R. Johnson itching to return

Ravens notebook

Receiver is eager to get back in lineup, sees layoff as `a learning experience'

Ravens notebook

Pro Football

November 04, 2003|By Brent Jones | Brent Jones,SUN STAFF

Ron Johnson's catch, a 12-yard beauty in which he contorted his body in mid-air and held onto the ball after crashing to the ground to convert a first down in the opener against the Pittsburgh Steelers, ranks as one of the team's best receptions this season.

It also was Johnson's only catch this season and could continue to be for the foreseeable future.

Johnson has been inactive the past four games, the first two because of minor knee surgery.

Coming off a preseason in which he led the Ravens with 12 receptions for 200 yards, Johnson is taking his midseason inactivity in stride.

"A lot of guys miss the whole season with injuries," said Johnson, the team's 2002 fourth-round pick. "It's guys on IR now that wish they were playing. I just take it as a learning experience. I don't think it is the end for me. I'm just going to take each day as an experience.

"The inactive games, that's not what I want to do. I'm using that to drive me in practice and to help my focus out. I want to use it as a tool and not something that is going to hold me back."

Who knows what Johnson's future is with the Ravens? He said he will talk with his position coach and possibly coach Brian Billick to see what he needs to do to get back on the field.

The season is similar to Johnson's rookie year, when he was the star of training camp but found himself in a funk midway through the season and eventually fell behind Javin Hunter and former college quarterback Randy Hymes on the depth chart.

Johnson, though, is not giving up on this season.

"I don't think they thought I was really healthy," Johnson said of the coaches. "I'm not 100 percent but I'm getting back. We'll see where it goes from there.

"I could have had surgery to repair it for the season, but I didn't want to do that. I just want to be able to go, and I can go."

First-half concerns

The Jaguars more than doubled the Ravens in first-half time of possession (20:44 to 9:16) during Sunday's game, mainly because Jacksonville converted nine first downs.

Four of those first downs came on the ground, though the net result was just three points, and the Ravens went on to win, 24-17.

"What's the old thing, you're conflicted about your mother-in-law driving off the cliff in your Mercedes?" Billick said.

"I love [the defense] because [the Jaguars] didn't score, but ... 21 minutes in the first half. That had a little bit to do with the offensive flow as well. The way they ran the ball was a concern, but ultimately the defense stepped up and got it done."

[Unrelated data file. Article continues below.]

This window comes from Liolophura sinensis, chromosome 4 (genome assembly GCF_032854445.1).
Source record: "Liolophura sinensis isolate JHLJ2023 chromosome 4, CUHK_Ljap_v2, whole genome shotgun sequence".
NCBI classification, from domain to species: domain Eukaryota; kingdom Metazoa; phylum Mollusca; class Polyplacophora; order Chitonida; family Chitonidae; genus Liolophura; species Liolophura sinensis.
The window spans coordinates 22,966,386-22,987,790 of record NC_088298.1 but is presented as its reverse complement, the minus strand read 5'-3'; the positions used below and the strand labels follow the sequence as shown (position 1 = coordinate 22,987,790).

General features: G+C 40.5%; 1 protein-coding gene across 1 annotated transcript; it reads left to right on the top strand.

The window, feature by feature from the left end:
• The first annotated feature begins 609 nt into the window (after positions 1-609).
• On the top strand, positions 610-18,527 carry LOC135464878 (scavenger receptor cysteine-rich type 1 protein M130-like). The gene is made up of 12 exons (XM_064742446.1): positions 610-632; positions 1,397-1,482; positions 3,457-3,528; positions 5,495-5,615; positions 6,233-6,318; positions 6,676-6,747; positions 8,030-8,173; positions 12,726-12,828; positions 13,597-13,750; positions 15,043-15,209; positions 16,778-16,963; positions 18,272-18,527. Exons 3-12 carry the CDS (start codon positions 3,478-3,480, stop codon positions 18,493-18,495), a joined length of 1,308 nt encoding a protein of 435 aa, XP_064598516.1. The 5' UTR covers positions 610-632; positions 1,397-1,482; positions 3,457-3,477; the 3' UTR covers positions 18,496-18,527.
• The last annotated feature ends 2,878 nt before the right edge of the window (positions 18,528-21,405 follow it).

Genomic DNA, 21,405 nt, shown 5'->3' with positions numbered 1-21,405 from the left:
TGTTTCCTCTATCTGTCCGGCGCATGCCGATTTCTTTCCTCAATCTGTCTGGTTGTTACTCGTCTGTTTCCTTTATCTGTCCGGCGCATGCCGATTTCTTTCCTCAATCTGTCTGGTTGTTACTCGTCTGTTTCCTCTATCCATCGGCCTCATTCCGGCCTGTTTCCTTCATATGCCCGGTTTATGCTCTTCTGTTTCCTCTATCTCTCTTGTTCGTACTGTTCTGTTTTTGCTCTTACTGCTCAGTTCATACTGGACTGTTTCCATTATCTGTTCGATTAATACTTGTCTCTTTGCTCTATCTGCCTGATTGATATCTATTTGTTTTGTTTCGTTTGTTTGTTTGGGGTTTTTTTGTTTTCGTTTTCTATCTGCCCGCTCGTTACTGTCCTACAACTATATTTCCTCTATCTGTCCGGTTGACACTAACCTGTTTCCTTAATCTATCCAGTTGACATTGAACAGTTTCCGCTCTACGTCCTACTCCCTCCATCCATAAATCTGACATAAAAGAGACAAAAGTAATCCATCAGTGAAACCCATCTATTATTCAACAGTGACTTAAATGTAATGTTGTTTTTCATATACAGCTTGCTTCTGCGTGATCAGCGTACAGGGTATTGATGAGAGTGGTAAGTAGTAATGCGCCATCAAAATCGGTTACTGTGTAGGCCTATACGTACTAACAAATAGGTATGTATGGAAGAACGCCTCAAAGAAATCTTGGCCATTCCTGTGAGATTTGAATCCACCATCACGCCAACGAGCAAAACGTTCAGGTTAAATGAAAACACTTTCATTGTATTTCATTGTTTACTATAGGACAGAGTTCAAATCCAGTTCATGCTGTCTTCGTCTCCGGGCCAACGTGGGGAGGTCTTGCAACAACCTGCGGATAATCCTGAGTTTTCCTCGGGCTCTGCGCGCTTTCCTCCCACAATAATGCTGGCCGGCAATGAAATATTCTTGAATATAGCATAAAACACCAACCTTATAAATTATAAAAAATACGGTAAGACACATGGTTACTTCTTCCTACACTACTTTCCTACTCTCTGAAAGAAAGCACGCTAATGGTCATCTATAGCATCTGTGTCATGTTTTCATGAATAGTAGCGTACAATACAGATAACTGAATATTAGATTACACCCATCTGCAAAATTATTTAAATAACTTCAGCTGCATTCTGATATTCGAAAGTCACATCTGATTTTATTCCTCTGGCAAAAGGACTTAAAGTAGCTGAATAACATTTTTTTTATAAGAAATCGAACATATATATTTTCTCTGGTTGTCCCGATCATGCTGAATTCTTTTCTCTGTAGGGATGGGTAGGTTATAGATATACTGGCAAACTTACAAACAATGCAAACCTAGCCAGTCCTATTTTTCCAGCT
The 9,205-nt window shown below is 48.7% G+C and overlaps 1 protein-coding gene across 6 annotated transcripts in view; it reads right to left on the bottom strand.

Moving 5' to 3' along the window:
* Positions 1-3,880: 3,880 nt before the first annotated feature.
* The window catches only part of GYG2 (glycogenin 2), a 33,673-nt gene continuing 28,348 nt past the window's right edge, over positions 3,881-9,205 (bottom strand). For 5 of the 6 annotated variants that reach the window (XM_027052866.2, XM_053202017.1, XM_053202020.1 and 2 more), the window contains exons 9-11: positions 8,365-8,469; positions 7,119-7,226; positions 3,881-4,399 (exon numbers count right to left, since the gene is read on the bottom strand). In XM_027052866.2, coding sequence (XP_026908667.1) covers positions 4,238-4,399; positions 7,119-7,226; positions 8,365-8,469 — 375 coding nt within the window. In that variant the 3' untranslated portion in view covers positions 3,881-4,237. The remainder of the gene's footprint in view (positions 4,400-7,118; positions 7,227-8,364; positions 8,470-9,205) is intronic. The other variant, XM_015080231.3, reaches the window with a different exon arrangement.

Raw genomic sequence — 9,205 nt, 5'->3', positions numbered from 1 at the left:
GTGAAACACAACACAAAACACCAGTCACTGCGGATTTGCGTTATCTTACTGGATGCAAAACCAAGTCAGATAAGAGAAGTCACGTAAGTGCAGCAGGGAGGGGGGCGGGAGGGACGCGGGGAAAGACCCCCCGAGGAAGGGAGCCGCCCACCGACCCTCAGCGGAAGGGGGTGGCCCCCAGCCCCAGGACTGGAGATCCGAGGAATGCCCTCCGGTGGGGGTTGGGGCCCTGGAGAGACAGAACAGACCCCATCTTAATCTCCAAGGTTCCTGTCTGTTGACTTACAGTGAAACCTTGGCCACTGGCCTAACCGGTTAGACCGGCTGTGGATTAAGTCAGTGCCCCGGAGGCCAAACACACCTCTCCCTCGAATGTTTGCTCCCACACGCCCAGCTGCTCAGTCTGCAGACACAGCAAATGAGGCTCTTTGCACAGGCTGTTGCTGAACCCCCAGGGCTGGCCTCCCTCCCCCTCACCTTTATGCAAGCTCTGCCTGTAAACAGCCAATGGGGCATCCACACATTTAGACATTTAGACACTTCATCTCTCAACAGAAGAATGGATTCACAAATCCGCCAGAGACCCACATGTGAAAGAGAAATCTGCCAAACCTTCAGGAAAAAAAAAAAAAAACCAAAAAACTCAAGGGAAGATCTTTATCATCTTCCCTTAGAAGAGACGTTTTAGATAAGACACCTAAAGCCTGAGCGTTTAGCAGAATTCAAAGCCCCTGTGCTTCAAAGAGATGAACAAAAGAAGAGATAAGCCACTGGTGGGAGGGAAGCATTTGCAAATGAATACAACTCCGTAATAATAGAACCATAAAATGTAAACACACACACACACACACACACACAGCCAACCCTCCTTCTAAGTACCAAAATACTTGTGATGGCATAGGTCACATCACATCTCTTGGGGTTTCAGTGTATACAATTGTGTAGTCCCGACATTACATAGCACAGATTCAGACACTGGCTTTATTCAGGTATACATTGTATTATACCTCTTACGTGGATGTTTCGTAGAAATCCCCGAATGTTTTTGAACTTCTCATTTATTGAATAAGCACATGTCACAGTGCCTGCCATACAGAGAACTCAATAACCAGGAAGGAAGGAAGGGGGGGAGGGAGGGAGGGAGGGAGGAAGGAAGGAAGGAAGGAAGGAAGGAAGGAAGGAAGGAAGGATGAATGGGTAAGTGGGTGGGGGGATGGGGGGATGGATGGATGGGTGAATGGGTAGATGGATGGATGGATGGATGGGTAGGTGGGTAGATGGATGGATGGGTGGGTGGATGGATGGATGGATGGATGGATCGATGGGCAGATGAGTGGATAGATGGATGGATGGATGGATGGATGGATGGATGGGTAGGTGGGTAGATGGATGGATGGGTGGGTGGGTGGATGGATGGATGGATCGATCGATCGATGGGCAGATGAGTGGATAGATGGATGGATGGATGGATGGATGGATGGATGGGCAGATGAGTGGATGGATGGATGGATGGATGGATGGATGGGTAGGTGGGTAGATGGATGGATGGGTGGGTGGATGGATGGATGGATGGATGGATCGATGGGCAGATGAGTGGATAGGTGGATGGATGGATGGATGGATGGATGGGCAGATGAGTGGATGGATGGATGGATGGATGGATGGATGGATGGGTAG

Take a knee, get booed

There were scattered boos at the end of the first half when the Ravens decided to take a knee at their 6-yard line with 31 seconds and a full complement of timeouts.

Billick said he felt there was not enough time to move within scoring range, and he didn't want to take a chance at having to punt the ball back to Jacksonville. The Jaguars had one timeout left.

"I understand the boos at the end of the half were at me, and I'm fine with that," Billick said. "I would suggest to our fans that there are other avenues for that during the week."

Reed laments drop

Safety Ed Reed had a chance to beat Ray Lewis to the punch but made an uncharacteristic drop of a game-clinching interception.

Reed read Jaguars quarterback Byron Leftwich's eyes, which were fixated on the middle of the field, and jumped in front of a pass intended for Jimmy Smith on the second play of Jacksonville's final drive. As Reed hit the ground, the ball popped out, leading him to fling it in frustration 40 yards back toward the line of scrimmage.

Lewis intercepted Leftwich on a tipped pass five plays later.

"I had it," said Reed, who also missed four tackles in the game. "Once I hit the ground, I dropped it. You've just got to hold onto the ball. I usually make those."

End zone

The Ravens improved their all-time record, including playoffs, to 63-62-1. It is the first time the team has been over .500 since winning their first game Sept. 1, 1996. The Ravens are one of 15 NFL teams with all-time records of .500 or better. ... Chester Taylor (offense), Tony Weaver (defense) and Lamont Brightful (special teams) were awarded game balls. ... Ravens players will participate in a Red Cross blood drive at M&T Bank Stadium today from 11 a.m. to 2 p.m.

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